OMG, I almost didn’t see this one. Hilarious. Can you say delusional, boys and girls?
This show kills me. Racey says: I realized I was the headline act, and I could hear my momma say, ‘Don’t be givin’ those people no free show!’ I love the soul train line. LOL
Life’s Good for Nas. He’s back with the new album, got the confessional hit-in-making going with Bye Baby about ex Kelis. Notable, in the end he says he would do it again, only next time it will be better because he will choose better. Also, notable, it’s not bash the ex into the ground music. There’s some sadness to it, reminiscing on the good times that just…ended. Nice.
I’ve often said, “Don’t talk to me about race – unless you plan to speak the truth,” and Ta-Nehisi Coates’ Fear of a Black President does exactly that. Coates illustrates vividly what I and so many others have said about President Obama: His color is holding him back. It is literally creating problems – and illustrating others … Continue reading Fear of a Black President
I much prefer editing others. Of course, as a writer, this is a poor attitude to take, but this morning I was suddenly oppressed by this inevitable truth – so I figured, f*$! it, deal. Now that’s off my chest, I feel it imperative to inflict, er, establish a few rules to ensure that my … Continue reading I Don’t Like Being Edited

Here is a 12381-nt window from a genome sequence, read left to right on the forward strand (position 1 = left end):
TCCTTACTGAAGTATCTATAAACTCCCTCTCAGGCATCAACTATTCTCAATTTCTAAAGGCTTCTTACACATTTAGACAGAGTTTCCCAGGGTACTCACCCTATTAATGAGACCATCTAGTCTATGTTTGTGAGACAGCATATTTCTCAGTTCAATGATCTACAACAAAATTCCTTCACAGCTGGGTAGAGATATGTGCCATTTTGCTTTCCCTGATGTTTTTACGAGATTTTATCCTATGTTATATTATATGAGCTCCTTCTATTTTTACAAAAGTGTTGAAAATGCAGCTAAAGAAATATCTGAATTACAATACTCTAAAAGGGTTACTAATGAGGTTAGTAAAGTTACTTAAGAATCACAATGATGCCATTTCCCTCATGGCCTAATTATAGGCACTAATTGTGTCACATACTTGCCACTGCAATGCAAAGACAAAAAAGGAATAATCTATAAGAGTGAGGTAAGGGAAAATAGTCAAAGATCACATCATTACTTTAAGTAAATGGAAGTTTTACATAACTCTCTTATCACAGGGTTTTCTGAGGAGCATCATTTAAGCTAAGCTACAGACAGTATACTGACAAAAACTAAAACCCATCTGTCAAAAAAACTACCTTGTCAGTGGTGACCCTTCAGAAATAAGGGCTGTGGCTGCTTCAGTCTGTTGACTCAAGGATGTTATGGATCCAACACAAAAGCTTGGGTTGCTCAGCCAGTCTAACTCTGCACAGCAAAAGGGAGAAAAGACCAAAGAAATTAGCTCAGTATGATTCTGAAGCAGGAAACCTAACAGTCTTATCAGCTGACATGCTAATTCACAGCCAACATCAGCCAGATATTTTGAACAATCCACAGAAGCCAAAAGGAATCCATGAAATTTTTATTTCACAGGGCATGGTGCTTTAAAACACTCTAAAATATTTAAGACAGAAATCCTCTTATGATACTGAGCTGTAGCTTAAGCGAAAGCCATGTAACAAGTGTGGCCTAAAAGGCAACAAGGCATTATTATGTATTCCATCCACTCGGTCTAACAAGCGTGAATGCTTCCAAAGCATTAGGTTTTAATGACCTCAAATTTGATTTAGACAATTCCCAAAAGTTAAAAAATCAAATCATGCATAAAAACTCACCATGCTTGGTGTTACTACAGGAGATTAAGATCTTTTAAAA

Had a conversation last week about what black celebs should or should not be doing for others. My stance is charity begins at home. But Beyonce proves that one doesn’t need to stray far from one’s inherent gifts to contribute to the global conversation on activism.
This was the topic of conversation in a live debate I watched on Huffington Post, and the short answer is yes. But the bigger responsibility must come from the everyday man and woman. Charity begins at home. Until our communities collectively and consistently promote education, exposure, freedom of thought, self-esteem, and all of the other foundational tools … Continue reading Do Powerful Minorities Have a Duty to Give Back?